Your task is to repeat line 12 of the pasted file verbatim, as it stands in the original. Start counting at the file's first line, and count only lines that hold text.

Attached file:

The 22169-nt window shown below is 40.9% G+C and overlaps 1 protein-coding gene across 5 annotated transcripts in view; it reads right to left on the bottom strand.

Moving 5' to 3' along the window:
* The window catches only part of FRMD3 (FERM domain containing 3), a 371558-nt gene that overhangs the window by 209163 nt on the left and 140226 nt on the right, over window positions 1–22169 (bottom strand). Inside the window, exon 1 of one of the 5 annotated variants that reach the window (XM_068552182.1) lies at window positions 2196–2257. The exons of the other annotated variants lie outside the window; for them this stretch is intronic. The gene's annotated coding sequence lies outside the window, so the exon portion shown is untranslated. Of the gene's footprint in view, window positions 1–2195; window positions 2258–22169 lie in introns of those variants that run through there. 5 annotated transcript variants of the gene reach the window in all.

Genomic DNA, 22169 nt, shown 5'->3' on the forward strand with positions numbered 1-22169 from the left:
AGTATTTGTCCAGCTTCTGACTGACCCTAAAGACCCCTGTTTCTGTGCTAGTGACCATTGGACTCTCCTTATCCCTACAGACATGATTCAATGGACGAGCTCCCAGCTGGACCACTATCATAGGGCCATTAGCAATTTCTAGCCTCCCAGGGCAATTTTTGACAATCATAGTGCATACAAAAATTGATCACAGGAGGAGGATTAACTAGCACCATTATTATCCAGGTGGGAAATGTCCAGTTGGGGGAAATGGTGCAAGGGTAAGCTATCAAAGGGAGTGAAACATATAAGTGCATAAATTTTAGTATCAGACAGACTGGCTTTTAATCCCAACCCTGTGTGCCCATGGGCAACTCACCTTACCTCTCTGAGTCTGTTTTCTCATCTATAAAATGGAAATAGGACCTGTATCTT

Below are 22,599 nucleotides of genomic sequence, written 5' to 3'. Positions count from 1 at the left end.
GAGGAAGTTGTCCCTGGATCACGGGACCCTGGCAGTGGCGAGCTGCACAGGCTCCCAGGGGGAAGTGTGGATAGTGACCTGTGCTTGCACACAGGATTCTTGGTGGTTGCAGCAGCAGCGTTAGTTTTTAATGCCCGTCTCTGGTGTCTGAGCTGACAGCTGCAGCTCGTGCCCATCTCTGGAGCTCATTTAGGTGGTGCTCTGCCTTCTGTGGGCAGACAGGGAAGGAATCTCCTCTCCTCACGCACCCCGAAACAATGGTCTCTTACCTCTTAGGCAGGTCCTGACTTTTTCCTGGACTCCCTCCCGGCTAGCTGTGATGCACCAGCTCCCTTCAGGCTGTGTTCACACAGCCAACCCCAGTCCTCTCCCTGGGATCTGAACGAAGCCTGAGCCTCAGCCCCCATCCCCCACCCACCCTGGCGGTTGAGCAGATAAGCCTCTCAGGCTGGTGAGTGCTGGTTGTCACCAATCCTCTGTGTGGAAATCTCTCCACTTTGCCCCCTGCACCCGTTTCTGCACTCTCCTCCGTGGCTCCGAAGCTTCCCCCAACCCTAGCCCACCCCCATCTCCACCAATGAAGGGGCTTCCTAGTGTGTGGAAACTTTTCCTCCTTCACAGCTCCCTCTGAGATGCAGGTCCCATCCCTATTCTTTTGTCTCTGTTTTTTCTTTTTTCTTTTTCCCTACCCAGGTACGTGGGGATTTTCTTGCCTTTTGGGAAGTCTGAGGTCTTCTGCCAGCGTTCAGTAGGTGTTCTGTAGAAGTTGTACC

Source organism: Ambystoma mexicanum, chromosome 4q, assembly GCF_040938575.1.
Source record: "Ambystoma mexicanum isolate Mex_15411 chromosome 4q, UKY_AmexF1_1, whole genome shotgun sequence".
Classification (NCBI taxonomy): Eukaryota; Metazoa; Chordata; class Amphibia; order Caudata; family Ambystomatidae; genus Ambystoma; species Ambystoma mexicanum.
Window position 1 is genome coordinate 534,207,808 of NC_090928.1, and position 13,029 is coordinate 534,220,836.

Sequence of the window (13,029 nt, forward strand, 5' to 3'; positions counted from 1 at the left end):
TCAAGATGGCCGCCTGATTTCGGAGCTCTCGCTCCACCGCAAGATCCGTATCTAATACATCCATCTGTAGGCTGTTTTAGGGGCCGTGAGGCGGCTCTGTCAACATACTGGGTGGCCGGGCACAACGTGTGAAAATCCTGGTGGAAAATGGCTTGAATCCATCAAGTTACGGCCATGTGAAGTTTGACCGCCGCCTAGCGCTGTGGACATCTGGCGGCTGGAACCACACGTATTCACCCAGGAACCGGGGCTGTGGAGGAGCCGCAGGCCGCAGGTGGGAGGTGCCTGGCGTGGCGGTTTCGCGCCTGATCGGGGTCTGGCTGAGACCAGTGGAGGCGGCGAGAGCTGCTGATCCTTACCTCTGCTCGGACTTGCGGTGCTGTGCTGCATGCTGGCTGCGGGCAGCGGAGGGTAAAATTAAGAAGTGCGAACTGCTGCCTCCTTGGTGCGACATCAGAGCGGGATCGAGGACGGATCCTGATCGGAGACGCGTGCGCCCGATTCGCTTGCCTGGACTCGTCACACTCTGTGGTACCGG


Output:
Sequence of the window (13,029 nt, forward strand, 5' to 3'; positions counted from 1 at the left end):